Journal: Saturday 16 October 1999
In my experience, the best time to visit Karnak Temple at its least crowded is in the afternoon, when the coaches have taken the weary tour groups away for lunch. By 12.00pm the temple becomes, if not deserted, then a little quieter than in the morning. Unfortunately this is the hottest time of day when the sun is at its highest, so not perfect for photography. In Egypt there always has to be a compromise.
Jenny and I took a taxi from the Sonesta to Karnak just as most of the crowds were leaving and I was loaded down with books, notebooks, cameras and tripod, keen to do some work. Just as we were walking up to the ticket office, me with my student card in hand, I realised to my horror that I’d left one of my cameras in the taxi which by then was speeding down the road back into Luxor. I’ve always wanted to take part in a car chase and this was my big moment. Jumping into the first taxi in the queue, the driver and I hightailed it back to the hotel where my previous taxi had just pulled up. Happily I was reunited with my camera and all was well with the world. Both taxi drivers got a decent tip too.
Back at Karnak again, I got out my list of things I wanted to look at, but first I would seek out Jenny. I found her quickly as she hadn’t even got past the First Court, like everyone who visits Karnak for the first time she was overwhelmed by it all. We decided we would take a quick walk-through so that Jenny could get her bearings and then we would separate, so that I could wander around the Saite shrines on the northern side for an hour or two. But it’s no use planning anything in Egypt and we both ended up spending a long time in the Festival Temple of Tuthmose III, called in ancient times, the ‘Most Splendid of Monuments’. This temple was built as a memorial temple to Tuthmose and his ancestral cult. The pillars inside the hall are said to imitate the ancient tent poles of a pavilion, unique in Egyptian architecture, being fat and sqat, unlike the stately columns of some other temples. There is still a lot of paint on the ceiling and architraves with the names and titles of the King standing out in glorious colour. To the southwest of the pillared hall, one of the chambers once contained a table of kings which listed the names of 62 kings but this is now in the Louvre in Paris, with nothing left to see here. The area to the north of the hall, was used as a church in the Coptic era and there are several ruined statues. Behind the columned hall is a suite of rooms dedicated to Amun and beyond this, a large vestibule is sometimes known as the Zoological Garden, or Botanical Garden, because it contains superb delicate carvings representing plants and animals which Tuthmose is said to have encountered on his Syrian or Palestine campaigns. These are exquisite and every time I go to Karnak I take a few pictures here because the light is always different depending on the time of day.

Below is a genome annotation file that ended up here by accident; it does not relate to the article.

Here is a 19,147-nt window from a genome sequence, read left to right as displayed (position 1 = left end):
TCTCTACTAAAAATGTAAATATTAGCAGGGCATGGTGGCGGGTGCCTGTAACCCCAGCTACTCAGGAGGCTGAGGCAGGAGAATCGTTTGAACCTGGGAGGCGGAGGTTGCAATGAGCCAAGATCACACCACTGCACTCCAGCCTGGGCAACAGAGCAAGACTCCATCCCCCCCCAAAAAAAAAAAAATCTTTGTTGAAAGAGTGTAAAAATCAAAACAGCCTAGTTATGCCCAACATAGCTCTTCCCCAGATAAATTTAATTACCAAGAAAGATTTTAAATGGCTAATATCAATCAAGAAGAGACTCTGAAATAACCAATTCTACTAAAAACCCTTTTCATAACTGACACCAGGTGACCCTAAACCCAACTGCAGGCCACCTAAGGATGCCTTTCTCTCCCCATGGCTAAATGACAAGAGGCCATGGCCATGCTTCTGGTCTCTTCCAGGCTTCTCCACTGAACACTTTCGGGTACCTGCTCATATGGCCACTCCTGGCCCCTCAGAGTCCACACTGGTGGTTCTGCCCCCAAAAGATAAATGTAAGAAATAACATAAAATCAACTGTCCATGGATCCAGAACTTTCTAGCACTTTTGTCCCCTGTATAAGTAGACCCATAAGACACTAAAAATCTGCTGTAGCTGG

We climbed up a flight of wooden stairs leading over the wall behind the festival temple. Towards Karnak’s east gate is a small ‘Temple of the Hearing Ear’, built by Rameses II. Here local inhabitants of Thebes would bring their petitions to the gods of Karnak, or rather to the priests who would intercede. This was a tradition suggested by earlier niche shrines that we saw built against the back of the Tuthmose complex.
It was still very hot, so we wandered around to the Sacred Lake and as usual, ended up in the cafeteria for a cold drink. Afterwards we looked at other bits and pieces, but Karnak is not somewhere that you can see in one go. Leaving at 5.00pm as the tourists were coming back into the temple we knew that we too would be back soon.